Strange how things come in pairs.
Of course the Queen is missing from Mike Bartlett’s King Charles III but in Moira Buffini‘s offering, Handbagged, she’s very much alive. There’s two Queens; an older version, Q (Marion Bailey) and one younger, Liz (Lucy Robinson). But some may feel it should come with a warning, “this play contains two Margaret Thatchers”.
Buffini speculates on what went on between the two women in their weekly Palace meetings. Some of it is amusingly plausible with Thatcher becoming increasingly irritated, seeing them as time wasted, while the Queen struggles to find a conversational common ground. With constant fourth wall-breaking they can’t even agree on whether there should be an interval. The Queen sees intervals as the best thing about a trip to the theatre while Thatcher wants to “go straight through”. How Whingerish. Peculiar to find oneself in agreement with Thatcher.
Indhu Rubasingham directs proceedings largely as a playful romp and successfully navigates mood changes from sombre to comedic without substantial jarring. Neet Mohan and Jeff Rawle fill in with a slew of cameos from Denis Thatcher to Rupert Murdoch to Ronald Reagan and if both argue about who should be Neil Kinnock, there’s no competing over who should be Nancy. Mohan seems perfectly happy putting on a red frock for his deliberately ludicrous version of Mrs Reagan.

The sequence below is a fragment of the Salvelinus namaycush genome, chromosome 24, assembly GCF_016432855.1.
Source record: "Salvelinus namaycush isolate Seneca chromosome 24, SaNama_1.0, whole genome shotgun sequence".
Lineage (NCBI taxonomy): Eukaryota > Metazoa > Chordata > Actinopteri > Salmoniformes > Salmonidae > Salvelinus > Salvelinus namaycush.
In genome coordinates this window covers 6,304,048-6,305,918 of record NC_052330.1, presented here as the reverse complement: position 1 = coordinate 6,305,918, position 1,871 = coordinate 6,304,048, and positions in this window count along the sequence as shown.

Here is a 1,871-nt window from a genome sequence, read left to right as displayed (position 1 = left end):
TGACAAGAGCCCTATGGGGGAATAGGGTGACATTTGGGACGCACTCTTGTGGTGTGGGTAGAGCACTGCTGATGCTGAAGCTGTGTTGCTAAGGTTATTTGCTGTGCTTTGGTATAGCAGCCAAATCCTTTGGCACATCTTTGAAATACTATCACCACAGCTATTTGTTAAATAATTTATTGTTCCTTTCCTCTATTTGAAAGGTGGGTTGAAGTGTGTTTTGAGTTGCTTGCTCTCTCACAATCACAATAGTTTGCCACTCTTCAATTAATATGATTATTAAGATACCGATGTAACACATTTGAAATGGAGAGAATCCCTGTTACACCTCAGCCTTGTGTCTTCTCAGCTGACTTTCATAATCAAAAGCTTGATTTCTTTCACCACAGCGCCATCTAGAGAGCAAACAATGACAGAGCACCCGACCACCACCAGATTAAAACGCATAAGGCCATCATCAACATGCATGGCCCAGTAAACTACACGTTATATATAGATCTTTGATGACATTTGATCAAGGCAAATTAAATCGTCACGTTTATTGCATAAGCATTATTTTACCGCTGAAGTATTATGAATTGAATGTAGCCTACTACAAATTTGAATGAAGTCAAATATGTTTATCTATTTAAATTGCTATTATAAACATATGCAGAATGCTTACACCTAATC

Although it predates last year’s The Audience it treads on dangerously similar ground and suffers by comparison. Even though this concentrates on one prime minister it still feels as if it’s trying to fit too much in. The Thatcher check list includes the Falklands, the Brighton Hotel bombing, the community charge, the miners’ strike, the Royal Wedding, Airey Neave, Hesseltine and Howe etc. The play was extended from a short play in the Tricycle’s Women, Power and Politics Season and sometimes it feels like an over-extended sketch. The interaction between the four women sometimes becomes irritating and fussily over-complicated especially in front of the distractingly unattractive Union Jack framework set.
One of the Queens is much more convincing than the other and Stella Gonet‘s older Thatcher reminded Andrew (who came out of mothballs for this theatrical sortie) of Joan Sanderson. But she seemed pretty believable until Fenella Woolgar‘s younger version stepped onto stage. Only the real Thatcher could be Thatchier than Woolgar. Or perhaps Meryl Streep.
We laughed intermittently but not as much as we’d expected and when we did it was mainly at Woolgar’s brilliant impersonation. If you need one reason to come to see Handbagged it’s Woolgar. Or as Andrew murmured wistfully “Why isn’t Fenella Woolgar in everything?” Quite.